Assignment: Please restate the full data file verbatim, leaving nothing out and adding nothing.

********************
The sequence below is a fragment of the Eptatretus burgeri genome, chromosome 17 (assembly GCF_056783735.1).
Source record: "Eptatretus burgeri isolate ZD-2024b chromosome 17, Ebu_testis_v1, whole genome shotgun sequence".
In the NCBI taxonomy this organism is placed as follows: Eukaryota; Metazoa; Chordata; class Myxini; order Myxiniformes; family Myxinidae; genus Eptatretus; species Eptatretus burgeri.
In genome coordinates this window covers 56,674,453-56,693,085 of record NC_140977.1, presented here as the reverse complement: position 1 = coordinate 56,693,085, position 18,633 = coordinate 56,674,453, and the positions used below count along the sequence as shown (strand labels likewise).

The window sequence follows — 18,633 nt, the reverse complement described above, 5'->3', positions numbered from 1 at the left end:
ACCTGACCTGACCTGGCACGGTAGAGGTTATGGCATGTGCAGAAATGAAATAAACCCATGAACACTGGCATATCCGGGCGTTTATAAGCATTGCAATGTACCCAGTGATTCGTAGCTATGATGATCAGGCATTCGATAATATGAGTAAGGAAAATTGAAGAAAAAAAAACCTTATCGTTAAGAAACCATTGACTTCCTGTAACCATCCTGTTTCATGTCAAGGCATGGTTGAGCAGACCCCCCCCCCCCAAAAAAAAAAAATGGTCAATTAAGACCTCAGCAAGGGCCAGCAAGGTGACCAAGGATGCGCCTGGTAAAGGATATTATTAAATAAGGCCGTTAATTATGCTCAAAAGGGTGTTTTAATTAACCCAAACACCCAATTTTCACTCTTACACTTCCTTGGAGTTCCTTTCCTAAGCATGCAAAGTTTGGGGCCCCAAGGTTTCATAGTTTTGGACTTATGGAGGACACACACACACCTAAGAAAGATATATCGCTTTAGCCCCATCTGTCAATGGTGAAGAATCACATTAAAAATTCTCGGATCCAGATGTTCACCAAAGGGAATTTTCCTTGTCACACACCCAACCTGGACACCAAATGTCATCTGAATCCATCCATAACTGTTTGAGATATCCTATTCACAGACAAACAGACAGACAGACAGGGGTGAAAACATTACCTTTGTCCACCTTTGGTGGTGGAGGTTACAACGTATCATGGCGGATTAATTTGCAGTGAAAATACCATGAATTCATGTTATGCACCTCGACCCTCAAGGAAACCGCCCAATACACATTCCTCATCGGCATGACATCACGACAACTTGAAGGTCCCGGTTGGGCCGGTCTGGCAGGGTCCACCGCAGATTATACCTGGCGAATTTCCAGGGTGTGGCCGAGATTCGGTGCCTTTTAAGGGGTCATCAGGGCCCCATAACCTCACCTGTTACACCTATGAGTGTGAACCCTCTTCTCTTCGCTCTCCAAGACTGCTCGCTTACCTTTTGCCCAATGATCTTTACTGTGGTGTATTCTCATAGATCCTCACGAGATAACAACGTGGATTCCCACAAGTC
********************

The sequence below is a fragment of the Eptatretus burgeri genome, chromosome 17 (assembly GCF_056783735.1).
Source record: "Eptatretus burgeri isolate ZD-2024b chromosome 17, Ebu_testis_v1, whole genome shotgun sequence".
In the NCBI taxonomy this organism is placed as follows: Eukaryota; Metazoa; Chordata; class Myxini; order Myxiniformes; family Myxinidae; genus Eptatretus; species Eptatretus burgeri.
In genome coordinates this window covers 56,674,453-56,693,085 of record NC_140977.1, presented here as the reverse complement: position 1 = coordinate 56,693,085, position 18,633 = coordinate 56,674,453, and the positions used below count along the sequence as shown (strand labels likewise).

The window sequence follows — 18,633 nt, the reverse complement described above, 5'->3', positions numbered from 1 at the left end:
ACCTGACCTGACCTGGCACGGTAGAGGTTATGGCATGTGCAGAAATGAAATAAACCCATGAACACTGGCATATCCGGGCGTTTATAAGCATTGCAATGTACCCAGTGATTCGTAGCTATGATGATCAGGCATTCGATAATATGAGTAAGGAAAATTGAAGAAAAAAAAACCTTATCGTTAAGAAACCATTGACTTCCTGTAACCATCCTGTTTCATGTCAAGGCATGGTTGAGCAGACCCCCCCCCCCCAAAAAAAAAAAATGGTCAATTAAGACCTCAGCAAGGGCCAGCAAGGTGACCAAGGATGCGCCTGGTAAAGGATATTATTAAATAAGGCCGTTAATTATGCTCAAAAGGGTGTTTTAATTAACCCAAACACCCAATTTTCACTCTTACACTTCCTTGGAGTTCCTTTCCTAAGCATGCAAAGTTTGGGGCCCCAAGGTTTCATAGTTTTGGACTTATGGAGGACACACACACACCTAAGAAAGATATATCGCTTTAGCCCCATCTGTCAATGGTGAAGAATCACATTAAAAATTCTCGGATCCAGATGTTCACCAAAGGGAATTTTCCTTGTCACACACCCAACCTGGACACCAAATGTCATCTGAATCCATCCATAACTGTTTGAGATATCCTATTCACAGACAAACAGACAGACAGACAGGGGTGAAAACATTACCTTTGTCCACCTTTGGTGGTGGAGGTTACAACGTATCATGGCGGATTAATTTGCAGTGAAAATACCATGAATTCATGTTATGCACCTCGACCCTCAAGGAAACCGCCCAATACACATTCCTCATCGGCATGACATCACGACAACTTGAAGGTCCCGGTTGGGCCGGTCTGGCAGGGTCCACCGCAGATTATACCTGGCGAATTTCCAGGGTGTGGCCGAGATTCGGTGCCTTTTAAGGGGTCATCAGGGCCCCATAACCTCACCTGTTACACCTATGAGTGTGAACCCTCTTCTCTTCGCTCTCCAAGACTGCTCGCTTACCTTTTGCCCAATGATCTTTACTGTGGTGTATTCTCATAGATCCTCACGAGATAACAACGTGGATTCCCACAAGTC